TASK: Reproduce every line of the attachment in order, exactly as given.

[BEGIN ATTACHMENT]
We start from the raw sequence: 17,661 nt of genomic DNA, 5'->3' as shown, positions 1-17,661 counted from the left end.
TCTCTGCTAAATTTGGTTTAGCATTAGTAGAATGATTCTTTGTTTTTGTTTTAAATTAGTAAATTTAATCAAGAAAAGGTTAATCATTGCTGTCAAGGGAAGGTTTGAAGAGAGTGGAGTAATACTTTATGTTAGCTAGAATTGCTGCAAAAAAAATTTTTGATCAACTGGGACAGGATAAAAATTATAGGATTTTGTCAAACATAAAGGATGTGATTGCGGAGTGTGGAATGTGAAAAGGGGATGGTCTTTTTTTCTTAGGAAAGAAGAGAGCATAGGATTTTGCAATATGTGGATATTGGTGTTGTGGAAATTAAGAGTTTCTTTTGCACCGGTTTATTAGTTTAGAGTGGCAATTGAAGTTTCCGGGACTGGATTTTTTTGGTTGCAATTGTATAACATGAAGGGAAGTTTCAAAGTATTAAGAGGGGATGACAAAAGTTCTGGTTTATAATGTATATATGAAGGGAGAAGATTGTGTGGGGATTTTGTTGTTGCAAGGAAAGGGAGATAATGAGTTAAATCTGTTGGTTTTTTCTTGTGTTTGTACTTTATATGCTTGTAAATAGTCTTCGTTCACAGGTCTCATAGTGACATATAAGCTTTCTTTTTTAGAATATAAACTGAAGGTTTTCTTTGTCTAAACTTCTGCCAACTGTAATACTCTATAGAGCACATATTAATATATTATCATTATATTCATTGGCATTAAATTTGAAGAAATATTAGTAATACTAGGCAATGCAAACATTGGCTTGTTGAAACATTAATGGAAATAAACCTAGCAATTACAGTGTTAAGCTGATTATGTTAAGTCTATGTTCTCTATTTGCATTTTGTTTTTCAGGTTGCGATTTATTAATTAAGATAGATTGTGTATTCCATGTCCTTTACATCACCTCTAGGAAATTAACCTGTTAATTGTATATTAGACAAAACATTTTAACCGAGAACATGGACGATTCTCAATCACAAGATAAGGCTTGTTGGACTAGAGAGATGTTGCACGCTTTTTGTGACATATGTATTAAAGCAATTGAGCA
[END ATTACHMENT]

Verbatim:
We start from the raw sequence: 17,661 nt of genomic DNA, 5'->3' as shown, positions 1-17,661 counted from the left end.
TCTCTGCTAAATTTGGTTTAGCATTAGTAGAATGATTCTTTGTTTTTGTTTTAAATTAGTAAATTTAATCAAGAAAAGGTTAATCATTGCTGTCAAGGGAAGGTTTGAAGAGAGTGGAGTAATACTTTATGTTAGCTAGAATTGCTGCAAAAAAAATTTTTGATCAACTGGGACAGGATAAAAATTATAGGATTTTGTCAAACATAAAGGATGTGATTGCGGAGTGTGGAATGTGAAAAGGGGATGGTCTTTTTTTCTTAGGAAAGAAGAGAGCATAGGATTTTGCAATATGTGGATATTGGTGTTGTGGAAATTAAGAGTTTCTTTTGCACCGGTTTATTAGTTTAGAGTGGCAATTGAAGTTTCCGGGACTGGATTTTTTTGGTTGCAATTGTATAACATGAAGGGAAGTTTCAAAGTATTAAGAGGGGATGACAAAAGTTCTGGTTTATAATGTATATATGAAGGGAGAAGATTGTGTGGGGATTTTGTTGTTGCAAGGAAAGGGAGATAATGAGTTAAATCTGTTGGTTTTTTCTTGTGTTTGTACTTTATATGCTTGTAAATAGTCTTCGTTCACAGGTCTCATAGTGACATATAAGCTTTCTTTTTTAGAATATAAACTGAAGGTTTTCTTTGTCTAAACTTCTGCCAACTGTAATACTCTATAGAGCACATATTAATATATTATCATTATATTCATTGGCATTAAATTTGAAGAAATATTAGTAATACTAGGCAATGCAAACATTGGCTTGTTGAAACATTAATGGAAATAAACCTAGCAATTACAGTGTTAAGCTGATTATGTTAAGTCTATGTTCTCTATTTGCATTTTGTTTTTCAGGTTGCGATTTATTAATTAAGATAGATTGTGTATTCCATGTCCTTTACATCACCTCTAGGAAATTAACCTGTTAATTGTATATTAGACAAAACATTTTAACCGAGAACATGGACGATTCTCAATCACAAGATAAGGCTTGTTGGACTAGAGAGATGTTGCACGCTTTTTGTGACATATGTATTAAAGCAATTGAGCA